1. What made you start traveling (why)?
When our middle daughter graduated from high school and went off to college, the reality of an impending empty nest hit us. We felt it important that our transition from Mommy and Daddy (and in Veronica’s case Helicopter Mom) to an empty nest, just the two of us, couple needed a thoughtful approach. So we googled “empty nest” and were put into a bit of a panic when the first thing that popped up was an ad for an Alzheimer’s patch! Holy crap! We just finished raising our kids, we’re not dying!
What we found, and are still finding, is that newly-minted empty nest couples need to share experiences that are new to both partners. Traveling has often been the best way for us to do this. Our plan took on a life of its own leading us to sell everything, including our house. Now everyday is a new experience and our relationship is stronger than ever.
For more on this: http://www.gypsynester.com/lifeafterkids.htm
Actually, our first trip was to Europe on the very same day we put our youngest in college. Since then, we have circumnavigated the entire US, with jaunts into Canada and Mexico, two more trips to Europe, took a crazy two week rail trip on Amtrak and have an upcoming cruise to Central America. At one point we bought a beat up old motorhome on Ebay for $3000 and did a tour of the western US national parks.
3. What would you say to boomers now considering starting to travel if they are uncertain about whether to go?
Pick a place you’ve always dreamed of visiting and start there. Make a wish come true for yourself - you deserve it! Many folks shy away from traveling because they remember business trips or schlepping around all the extra accoutrement’s that come with traveling with kids. The first time out without your kids, you’ll be shocked at how unexhausing traveling can be. And you get to do what YOU want to do!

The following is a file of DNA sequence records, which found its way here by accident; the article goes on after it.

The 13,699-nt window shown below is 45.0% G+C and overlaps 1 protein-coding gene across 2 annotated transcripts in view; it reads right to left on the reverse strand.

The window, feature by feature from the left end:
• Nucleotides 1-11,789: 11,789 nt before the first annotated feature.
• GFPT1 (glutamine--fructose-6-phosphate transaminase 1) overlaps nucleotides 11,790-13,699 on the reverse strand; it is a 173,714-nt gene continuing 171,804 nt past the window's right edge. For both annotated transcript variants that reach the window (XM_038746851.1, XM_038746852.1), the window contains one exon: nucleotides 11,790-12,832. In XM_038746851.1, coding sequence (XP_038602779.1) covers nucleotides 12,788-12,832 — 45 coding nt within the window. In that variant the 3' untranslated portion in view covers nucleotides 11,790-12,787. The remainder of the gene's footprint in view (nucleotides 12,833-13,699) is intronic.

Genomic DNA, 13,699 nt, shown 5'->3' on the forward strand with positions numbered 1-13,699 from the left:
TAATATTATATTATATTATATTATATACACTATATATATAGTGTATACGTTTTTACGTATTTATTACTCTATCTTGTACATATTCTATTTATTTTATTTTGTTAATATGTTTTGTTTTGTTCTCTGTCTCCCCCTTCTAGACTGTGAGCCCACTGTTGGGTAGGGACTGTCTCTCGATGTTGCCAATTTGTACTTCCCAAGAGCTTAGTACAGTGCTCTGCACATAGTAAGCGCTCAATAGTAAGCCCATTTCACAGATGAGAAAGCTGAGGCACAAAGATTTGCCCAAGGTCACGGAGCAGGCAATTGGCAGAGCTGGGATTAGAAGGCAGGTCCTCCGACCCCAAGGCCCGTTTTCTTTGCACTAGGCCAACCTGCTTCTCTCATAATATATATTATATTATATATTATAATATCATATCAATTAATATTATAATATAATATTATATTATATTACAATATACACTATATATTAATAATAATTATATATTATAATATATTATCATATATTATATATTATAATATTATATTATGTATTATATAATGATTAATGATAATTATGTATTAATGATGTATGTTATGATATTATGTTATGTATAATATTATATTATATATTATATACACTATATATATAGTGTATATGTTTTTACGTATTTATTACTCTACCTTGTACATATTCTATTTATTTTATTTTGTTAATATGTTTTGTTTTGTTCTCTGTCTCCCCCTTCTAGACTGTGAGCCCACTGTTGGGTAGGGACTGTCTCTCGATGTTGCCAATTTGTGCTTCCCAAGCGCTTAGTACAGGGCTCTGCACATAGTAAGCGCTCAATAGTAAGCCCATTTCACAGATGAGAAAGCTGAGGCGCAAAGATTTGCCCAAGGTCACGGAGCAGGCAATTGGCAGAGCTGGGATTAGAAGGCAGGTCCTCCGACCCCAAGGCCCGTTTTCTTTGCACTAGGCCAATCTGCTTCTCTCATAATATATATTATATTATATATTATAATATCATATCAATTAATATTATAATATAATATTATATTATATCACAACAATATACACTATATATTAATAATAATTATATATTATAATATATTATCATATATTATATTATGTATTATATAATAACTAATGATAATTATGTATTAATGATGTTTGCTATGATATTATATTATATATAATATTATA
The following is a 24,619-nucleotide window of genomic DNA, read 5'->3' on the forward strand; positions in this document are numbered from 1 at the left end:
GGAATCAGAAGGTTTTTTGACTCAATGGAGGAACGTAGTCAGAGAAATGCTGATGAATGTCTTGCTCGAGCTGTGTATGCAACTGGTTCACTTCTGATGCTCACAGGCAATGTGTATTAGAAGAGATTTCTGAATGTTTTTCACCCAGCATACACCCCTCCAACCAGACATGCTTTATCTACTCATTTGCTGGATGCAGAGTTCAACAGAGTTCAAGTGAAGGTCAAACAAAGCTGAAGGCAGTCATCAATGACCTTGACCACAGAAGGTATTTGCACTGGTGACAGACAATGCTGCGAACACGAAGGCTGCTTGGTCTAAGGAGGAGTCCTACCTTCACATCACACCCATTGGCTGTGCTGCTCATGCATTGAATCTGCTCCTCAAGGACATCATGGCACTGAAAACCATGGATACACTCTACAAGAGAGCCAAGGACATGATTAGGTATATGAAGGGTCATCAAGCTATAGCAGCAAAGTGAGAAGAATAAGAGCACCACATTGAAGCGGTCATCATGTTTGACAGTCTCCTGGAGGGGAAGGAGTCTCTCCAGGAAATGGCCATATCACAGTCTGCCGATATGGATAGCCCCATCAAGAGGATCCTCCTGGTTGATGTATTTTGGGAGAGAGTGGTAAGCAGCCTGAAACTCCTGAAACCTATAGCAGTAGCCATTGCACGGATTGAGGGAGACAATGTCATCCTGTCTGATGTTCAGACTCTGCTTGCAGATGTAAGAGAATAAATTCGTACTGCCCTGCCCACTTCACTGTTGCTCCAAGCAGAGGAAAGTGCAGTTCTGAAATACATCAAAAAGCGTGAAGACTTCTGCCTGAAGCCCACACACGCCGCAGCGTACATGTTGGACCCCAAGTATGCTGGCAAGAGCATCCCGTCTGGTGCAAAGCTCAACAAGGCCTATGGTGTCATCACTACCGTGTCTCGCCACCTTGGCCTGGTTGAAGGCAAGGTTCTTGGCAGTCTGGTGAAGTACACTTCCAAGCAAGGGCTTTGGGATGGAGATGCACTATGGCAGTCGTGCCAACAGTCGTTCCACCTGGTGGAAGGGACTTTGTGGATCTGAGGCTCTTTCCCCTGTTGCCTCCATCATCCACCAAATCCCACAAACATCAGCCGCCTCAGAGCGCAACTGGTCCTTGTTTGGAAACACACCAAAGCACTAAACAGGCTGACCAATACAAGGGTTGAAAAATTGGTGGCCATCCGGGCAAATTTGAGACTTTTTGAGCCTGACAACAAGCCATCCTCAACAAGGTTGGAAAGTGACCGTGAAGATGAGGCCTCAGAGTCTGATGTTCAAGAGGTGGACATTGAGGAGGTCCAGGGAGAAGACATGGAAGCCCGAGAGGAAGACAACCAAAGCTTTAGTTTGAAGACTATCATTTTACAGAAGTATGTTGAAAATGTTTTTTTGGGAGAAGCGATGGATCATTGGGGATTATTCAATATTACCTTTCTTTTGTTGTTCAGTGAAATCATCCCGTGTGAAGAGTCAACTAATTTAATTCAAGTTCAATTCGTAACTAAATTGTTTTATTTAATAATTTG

4. What are some of the challenges of traveling as a couple? Do you tire of each other? Take breaks, disagree about destinations, budgets, etc.?
Initially we did have trouble with our traveling styles. David is a “wham-bam-thank-you-ma’am” kind of traveler, he wants to see everything he can in the time allotted. He also refuses to back track. The man won’t turn around. Veronica likes to take things in. She’d rather spend a lot of time soaking in the feel of a place. There was an awkward adjustment period and one major blow-up that made us think twice about our whole crazy plan.
5. What do you wish was different/better about boomer travel offerings? If you don’t use them (tours, cruises, etc.) why?
We are very much fly by the seat of our pants, we call it “The Plan is No Plans,” so we don’t generally do tours. We spend time at night looking at the next possible destination and then research it a bit. We find it rewarding to go to a new place with as few expectations as possible, then try to “stumble” on a place’s high points with purpose. We have found amazing, quircky, enlightening, fascinating stuff out there with this method.
6. Tell us about a giving/volunteering or a learning experience you had while traveling.
The most rewarding thing we’ve learned is that the great majority of folks out there are good people. Sometimes “holing up” in one place can make you fearful of the world. (Veronica speaking) “As a mother, I turned into a protector. My main focus was keeping my children from harm. Though that’s a very commendable thing, it made me fearful. Getting out and traveling has opened me up again and I feel free. And my children feel free from my helicopter ways.”
Contact the Gypsynesters: